Mitral valve disease treatment depends on your symptoms, the severity of the condition, and if your condition is getting worse.
A doctor trained in heart disease (cardiologist) will provide your care. Treatment may include:
- Monitoring your condition with regular follow-up appointments
- Making healthy lifestyle changes
- Taking medications to treat symptoms
- Taking blood thinners to reduce the risk of blood clots if you have a certain irregular heart rhythm called atrial fibrillation
Surgery or other procedures
Your mitral valve may eventually need to be repaired or replaced. Doctors may suggest mitral valve repair or replacement even if you aren't having symptoms, as this may prevent complications and improve outcomes. If you need surgery for another heart condition, your doctor may repair or replace the diseased mitral valve at the same time.
Mitral valve surgery is usually performed through a cut (incision) in the chest. In some cases, doctors may perform minimally invasive heart surgery, which involves the use of smaller incisions than those used in open-heart surgery.
Doctors at some medical centers may perform robot-assisted heart surgery, a type of minimally invasive heart surgery in which surgeons use robotic arms to conduct the procedure.
Surgery options include:
Mitral valve repair
Mitral valve repair is recommended, when possible, as it preserves your heart valve and may preserve heart function. To repair a mitral valve, surgeons may patch holes in a valve, reconnect valve flaps (leaflets), separate valve leaflets that have fused, replace the cords that support the valve, or remove excess valve tissue so that the leaflets can close tightly. Surgeons may often tighten or reinforce the ring around a valve (annulus) by implanting an artificial ring.
The mitral valve may be repaired using a long, thin tube (catheter) and clips, plugs or other devices.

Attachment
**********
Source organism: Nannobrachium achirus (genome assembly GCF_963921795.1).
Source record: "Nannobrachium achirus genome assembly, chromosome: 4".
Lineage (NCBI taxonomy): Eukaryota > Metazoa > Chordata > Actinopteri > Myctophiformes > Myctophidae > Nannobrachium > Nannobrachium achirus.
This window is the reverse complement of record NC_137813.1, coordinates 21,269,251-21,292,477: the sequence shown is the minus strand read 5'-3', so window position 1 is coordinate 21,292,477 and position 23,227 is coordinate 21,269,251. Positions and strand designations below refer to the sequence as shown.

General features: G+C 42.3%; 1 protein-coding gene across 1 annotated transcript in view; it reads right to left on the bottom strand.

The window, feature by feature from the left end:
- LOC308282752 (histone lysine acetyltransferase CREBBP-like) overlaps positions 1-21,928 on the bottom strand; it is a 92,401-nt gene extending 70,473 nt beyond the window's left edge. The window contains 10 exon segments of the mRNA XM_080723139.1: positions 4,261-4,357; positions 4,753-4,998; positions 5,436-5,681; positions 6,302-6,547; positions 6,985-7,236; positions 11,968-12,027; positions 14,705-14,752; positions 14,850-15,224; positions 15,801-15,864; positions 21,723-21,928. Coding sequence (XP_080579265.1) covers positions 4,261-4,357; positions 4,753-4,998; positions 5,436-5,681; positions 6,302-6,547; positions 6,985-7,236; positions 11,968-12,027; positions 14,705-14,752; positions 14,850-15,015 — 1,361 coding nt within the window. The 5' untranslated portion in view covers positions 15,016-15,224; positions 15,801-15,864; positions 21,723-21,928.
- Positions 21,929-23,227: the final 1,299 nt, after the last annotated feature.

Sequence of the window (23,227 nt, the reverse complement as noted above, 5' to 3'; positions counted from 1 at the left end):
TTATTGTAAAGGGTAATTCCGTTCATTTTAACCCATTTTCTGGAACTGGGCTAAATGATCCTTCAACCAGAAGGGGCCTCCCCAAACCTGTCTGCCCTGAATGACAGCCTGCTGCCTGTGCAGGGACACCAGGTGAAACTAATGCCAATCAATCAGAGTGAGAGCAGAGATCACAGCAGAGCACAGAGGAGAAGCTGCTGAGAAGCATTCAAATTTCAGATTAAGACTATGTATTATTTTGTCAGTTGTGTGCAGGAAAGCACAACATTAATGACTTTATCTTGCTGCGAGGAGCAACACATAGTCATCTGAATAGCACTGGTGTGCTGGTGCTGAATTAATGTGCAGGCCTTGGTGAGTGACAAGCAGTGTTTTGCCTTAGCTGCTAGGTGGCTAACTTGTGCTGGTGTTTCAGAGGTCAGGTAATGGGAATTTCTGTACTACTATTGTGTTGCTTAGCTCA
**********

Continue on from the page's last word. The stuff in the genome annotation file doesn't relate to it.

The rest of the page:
In one catheter procedure, doctors insert a catheter with a clip attached in an artery in the groin and guide it to the mitral valve. Doctors use the clip to reshape the mitral valve. People who have severe symptoms of mitral valve regurgitation and who aren't candidates for surgery or who have high surgical risk may be considered for this procedure.
In another catheter procedure, doctors may repair a previously replaced mitral valve with a leak around it by inserting a device to plug the leak.
Sometimes, doctors use a balloon-tipped catheter to repair a mitral valve with a narrowed opening. The catheter is gently guided to the location inside the artery. The doctor then inflates the balloon, which expands the opening of the valve. The balloon is then deflated, and the catheter and balloon are removed. You may need additional procedures to treat the narrowed valve over time.
Mitral valve replacement
If your mitral valve can't be repaired, surgeons may replace the valve. In mitral valve replacement, your surgeon removes the damaged valve and replaces it with a mechanical valve or a valve made from cow or pig heart tissue (biological tissue valve).
Biological tissue valves break down over time, and often eventually need to be replaced. A catheter procedure can be used to insert a replacement valve in a biological tissue replacement valve that is no longer working properly.
People with mechanical valves will need to take blood-thinning medications for life to prevent blood clots. Your doctor will discuss with you the benefits and risks of each type of valve and discuss which valve may be appropriate for you.
Potential future treatments
Doctors continue to study catheter procedures to repair or replace mitral valves. Some medical centers may offer mitral valve replacement during a catheter procedure as part of a clinical trial for people with severe mitral valve disease who are aren't candidates for surgery.